The 5 Things You Need to Do to Dominate Property Management

The 5 Things You Need to Do to Dominate Property Management

6 min read
Andrew Syrios

Andrew Syrios has been investing in real estate for over a decade and is a partner with Stewardship Investments, LLC along with his brother Phillip and father Bill. Stewardship Investments focuses on buy and hold and particularly the BRRRR strategy—buying, rehabbing, and renting out houses and apartments throughout the Kansas City area.

Experience
Today, Andrew has over 300 properties and just under 500 units. Stewardship Properties on the whole was founded by his father Bill in 1989 and has just over 1,000 units in six states.

Stewardship Investments, LLC has been named to the Inc. 5000 list for fastest growing private companies twice (2018, 2019) and the Ingram 100 list for fastest growing companies in Kansas City (2018, 2019), as well as the Kansas City Business Journal’s Fast 50 (2018).

Andrew has been a writer for BiggerPockets on real estate and business management since 2015 and appeared on episode 121 of the BiggerPockets Podcast with his brother Phillip. He has also contributed to Think Realty Magazine, REI Club, Elite Daily, Thought Catalog, All Business, KC Source Link, The Data Driven Investor, and Alley Watch, as well as his personal blog at AndrewSyrios.com. Andrew and Phillip also have a YouTube channel focused on business and real estate.

Education
Andrew received a bachelor’s degree in Business Administration from the University of Oregon with honors and his master’s in Entrepreneurial Real Estate from the University of Missouri in Kansas City.

Accreditations
He has also obtained his CCIM designation (Certified Commercial Investment Member) and his CPM (Certified Property Manager).

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Property management isn’t easy nor is it meant for the faint of heart. But it is critical for any buy and hold investor. You may make your money when you buy, but you don’t realize your income until you manage — and manage right. For those up for the challenge, here are my five most important keys to property management:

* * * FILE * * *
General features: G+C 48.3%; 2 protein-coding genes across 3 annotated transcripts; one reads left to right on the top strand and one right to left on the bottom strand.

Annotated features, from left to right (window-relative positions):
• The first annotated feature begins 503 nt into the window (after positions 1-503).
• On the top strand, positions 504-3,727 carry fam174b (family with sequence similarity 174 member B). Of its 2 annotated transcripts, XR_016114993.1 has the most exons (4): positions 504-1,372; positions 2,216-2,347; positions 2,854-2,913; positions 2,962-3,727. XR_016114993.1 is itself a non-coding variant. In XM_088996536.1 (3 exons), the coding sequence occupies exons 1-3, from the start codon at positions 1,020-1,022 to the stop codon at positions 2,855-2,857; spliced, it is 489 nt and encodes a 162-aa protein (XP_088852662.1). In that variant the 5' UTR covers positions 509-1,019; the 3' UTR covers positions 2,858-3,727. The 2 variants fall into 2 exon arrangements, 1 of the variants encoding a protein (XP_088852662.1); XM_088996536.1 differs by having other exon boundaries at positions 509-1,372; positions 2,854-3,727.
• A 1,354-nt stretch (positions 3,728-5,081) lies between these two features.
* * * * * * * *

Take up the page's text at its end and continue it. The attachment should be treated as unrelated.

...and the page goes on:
1. Screen, Screen and Then Screen Some More

This is what any good landlord will say and for a good reason. Who you let into your rentals is the most important decision you make as a landlord. It is better to keep a property vacant than to let someone in who will stop paying and force you to evict them, trash the unit or just be a never-ending pain in your side.

I mean, think about it. If you were going to lend out your car, would you lend it to just anyone? Or would you only let someone you can trust borrow it? Well, a rental house is usually worth a lot more than a car. So you should be extra careful of who you let in.

I would recommend not letting anyone in with an eviction unless it’s quite old (at least five years, preferably 10) and has been paid off. No violent felonies and no recent felonies. They should also get a good landlord and employment reference and make at least three times the rent in income. I would recommend letting a tenant screening company, such as Triple-A, do your screening. That way, you aren’t tempted to hear what you want to hear when you call landlords and employers for references. However, if you do call the references yourself, if you hear a landlord say something like, “Well, if you don’t mind X, he should be a good tenant,” run the other way.

2. Understand: Your Prospective Tenants Will Mirror Your Rental

If you are trying to rent a dumpy unit, you can guess what kind of tenants you are going to find. I’m not just referring to areas. Yes, it is harder to find good tenants with clean backgrounds in rough areas. However, we have several properties in rough areas, and we have found plenty of good tenants for them. You just have to screen more and probably say “no” more.

But if you try to rent a house with ripped vinyl, splattered paint, 1980s appliances, unkempt lawns and broken window screens, the only prospective tenants you are going to find are those who are desperate for a place and are willing to live pretty much anywhere.

And you can guess how they will treat your unit and whether they will consistently pay rent.

You pay for what you get, and that holds true for real estate. If you put a good product on the market, good tenants will want to rent from you. And trust me, you want good tenants.

Related: The Big List of Roles Property Management Companies Need to Fill Expertly

In other words, don’t be a slumlord.

3. Be Fair, But Firm

There’s a hilarious scene in The Big Lebowski where The Dude’s landlord is trying to get him to pay rent:

Landlord: “Dude, tomorrow’s already the tenth.”

The Dude: “Far out.” [Look of dudish indifference]

[Landlord gestures pathetically]

The Dude: “Oh… Oh. Alright. OK.”

Landlord: “Just slip the rent under my door.” [Awkward fist pump, then turns around and meekly walks away.]

Don’t be that guy.